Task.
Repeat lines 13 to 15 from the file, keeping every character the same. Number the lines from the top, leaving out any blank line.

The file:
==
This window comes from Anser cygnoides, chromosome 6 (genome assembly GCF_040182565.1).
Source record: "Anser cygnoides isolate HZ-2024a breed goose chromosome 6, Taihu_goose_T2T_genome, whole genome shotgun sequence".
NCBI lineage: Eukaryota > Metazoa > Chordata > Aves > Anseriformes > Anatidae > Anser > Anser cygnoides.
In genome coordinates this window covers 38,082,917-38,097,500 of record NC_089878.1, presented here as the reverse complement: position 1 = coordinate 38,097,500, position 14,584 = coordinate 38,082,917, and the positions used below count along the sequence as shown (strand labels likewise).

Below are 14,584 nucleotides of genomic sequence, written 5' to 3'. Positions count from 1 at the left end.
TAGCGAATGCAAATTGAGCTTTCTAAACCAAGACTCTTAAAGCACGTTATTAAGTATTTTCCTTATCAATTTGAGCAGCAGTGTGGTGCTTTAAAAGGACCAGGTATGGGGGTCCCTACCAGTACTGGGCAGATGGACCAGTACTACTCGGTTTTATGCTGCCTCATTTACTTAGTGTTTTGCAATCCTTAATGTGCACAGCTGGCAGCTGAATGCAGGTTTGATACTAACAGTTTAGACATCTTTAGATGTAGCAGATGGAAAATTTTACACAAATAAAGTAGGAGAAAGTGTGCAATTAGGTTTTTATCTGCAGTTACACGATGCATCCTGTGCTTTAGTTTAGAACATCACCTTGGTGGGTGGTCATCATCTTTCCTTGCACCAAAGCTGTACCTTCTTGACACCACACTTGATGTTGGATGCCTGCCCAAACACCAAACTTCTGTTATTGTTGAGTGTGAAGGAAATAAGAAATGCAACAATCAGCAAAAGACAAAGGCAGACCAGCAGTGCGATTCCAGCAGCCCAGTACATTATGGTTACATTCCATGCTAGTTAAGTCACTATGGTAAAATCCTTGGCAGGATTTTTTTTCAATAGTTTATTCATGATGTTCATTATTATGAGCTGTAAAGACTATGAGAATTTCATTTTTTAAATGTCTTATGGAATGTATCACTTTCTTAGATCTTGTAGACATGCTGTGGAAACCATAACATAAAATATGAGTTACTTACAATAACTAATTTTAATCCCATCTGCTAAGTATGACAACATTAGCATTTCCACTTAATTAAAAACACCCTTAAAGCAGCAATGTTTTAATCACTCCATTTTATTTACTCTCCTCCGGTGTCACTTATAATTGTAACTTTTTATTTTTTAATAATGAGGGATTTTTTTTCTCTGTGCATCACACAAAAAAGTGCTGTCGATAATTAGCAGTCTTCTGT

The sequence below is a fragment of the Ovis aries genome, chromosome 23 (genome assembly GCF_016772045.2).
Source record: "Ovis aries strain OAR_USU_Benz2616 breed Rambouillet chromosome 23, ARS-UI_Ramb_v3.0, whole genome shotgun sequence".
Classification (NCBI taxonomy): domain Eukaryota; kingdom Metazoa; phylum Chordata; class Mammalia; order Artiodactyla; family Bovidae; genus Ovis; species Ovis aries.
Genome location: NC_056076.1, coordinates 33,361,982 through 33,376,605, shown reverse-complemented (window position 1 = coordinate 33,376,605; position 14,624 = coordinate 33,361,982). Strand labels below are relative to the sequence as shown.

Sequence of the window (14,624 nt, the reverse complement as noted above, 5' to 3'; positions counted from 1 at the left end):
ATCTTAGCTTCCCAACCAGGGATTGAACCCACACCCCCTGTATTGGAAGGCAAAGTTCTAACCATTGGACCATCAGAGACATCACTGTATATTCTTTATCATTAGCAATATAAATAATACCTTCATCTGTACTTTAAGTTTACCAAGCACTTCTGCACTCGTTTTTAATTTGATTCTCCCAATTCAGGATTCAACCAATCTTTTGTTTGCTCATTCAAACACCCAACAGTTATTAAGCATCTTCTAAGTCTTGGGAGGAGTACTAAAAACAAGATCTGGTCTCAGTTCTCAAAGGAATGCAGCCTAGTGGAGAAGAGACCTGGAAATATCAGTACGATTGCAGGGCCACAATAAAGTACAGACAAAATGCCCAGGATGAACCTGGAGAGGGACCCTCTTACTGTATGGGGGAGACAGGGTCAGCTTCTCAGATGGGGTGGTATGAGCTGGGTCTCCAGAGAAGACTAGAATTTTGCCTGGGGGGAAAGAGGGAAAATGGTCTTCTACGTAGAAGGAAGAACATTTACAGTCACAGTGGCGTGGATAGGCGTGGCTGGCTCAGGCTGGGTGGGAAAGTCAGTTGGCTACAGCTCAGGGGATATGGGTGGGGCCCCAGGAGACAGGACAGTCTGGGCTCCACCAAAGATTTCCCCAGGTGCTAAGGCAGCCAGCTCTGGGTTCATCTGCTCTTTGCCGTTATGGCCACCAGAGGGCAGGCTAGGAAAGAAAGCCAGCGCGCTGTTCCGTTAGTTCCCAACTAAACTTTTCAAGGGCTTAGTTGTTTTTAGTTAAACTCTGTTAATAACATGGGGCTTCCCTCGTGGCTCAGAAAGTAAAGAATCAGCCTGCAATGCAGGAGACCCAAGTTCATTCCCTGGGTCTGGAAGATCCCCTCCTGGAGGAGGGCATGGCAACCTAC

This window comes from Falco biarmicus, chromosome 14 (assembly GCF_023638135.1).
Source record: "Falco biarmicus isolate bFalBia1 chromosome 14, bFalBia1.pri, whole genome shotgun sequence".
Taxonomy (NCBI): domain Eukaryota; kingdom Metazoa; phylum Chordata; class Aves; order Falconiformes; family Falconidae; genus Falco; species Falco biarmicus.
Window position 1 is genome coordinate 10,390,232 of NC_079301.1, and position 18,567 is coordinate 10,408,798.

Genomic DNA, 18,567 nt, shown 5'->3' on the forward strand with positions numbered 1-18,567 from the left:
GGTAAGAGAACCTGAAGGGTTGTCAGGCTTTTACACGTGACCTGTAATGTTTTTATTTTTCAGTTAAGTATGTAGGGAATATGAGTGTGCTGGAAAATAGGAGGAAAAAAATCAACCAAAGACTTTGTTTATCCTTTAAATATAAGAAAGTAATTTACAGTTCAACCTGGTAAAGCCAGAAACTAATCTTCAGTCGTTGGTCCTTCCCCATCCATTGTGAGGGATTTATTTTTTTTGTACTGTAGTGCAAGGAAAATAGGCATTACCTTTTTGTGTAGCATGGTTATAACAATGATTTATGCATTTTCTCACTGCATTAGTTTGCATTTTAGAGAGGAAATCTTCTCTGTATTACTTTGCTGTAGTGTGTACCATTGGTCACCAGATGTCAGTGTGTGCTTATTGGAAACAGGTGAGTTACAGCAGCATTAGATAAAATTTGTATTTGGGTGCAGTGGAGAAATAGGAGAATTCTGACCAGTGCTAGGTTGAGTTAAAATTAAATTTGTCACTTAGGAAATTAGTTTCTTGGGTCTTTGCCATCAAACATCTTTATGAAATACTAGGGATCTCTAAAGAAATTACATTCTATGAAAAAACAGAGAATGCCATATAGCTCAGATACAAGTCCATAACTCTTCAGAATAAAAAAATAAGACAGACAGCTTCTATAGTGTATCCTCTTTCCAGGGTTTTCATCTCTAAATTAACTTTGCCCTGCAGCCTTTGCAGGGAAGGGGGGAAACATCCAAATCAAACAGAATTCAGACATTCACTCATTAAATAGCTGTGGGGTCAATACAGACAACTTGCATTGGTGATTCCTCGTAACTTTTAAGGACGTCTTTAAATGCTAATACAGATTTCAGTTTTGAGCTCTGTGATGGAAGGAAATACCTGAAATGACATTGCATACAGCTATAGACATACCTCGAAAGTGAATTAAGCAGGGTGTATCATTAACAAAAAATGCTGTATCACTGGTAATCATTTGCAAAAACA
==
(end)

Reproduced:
This window comes from Falco biarmicus, chromosome 14 (assembly GCF_023638135.1).
Source record: "Falco biarmicus isolate bFalBia1 chromosome 14, bFalBia1.pri, whole genome shotgun sequence".
Taxonomy (NCBI): domain Eukaryota; kingdom Metazoa; phylum Chordata; class Aves; order Falconiformes; family Falconidae; genus Falco; species Falco biarmicus.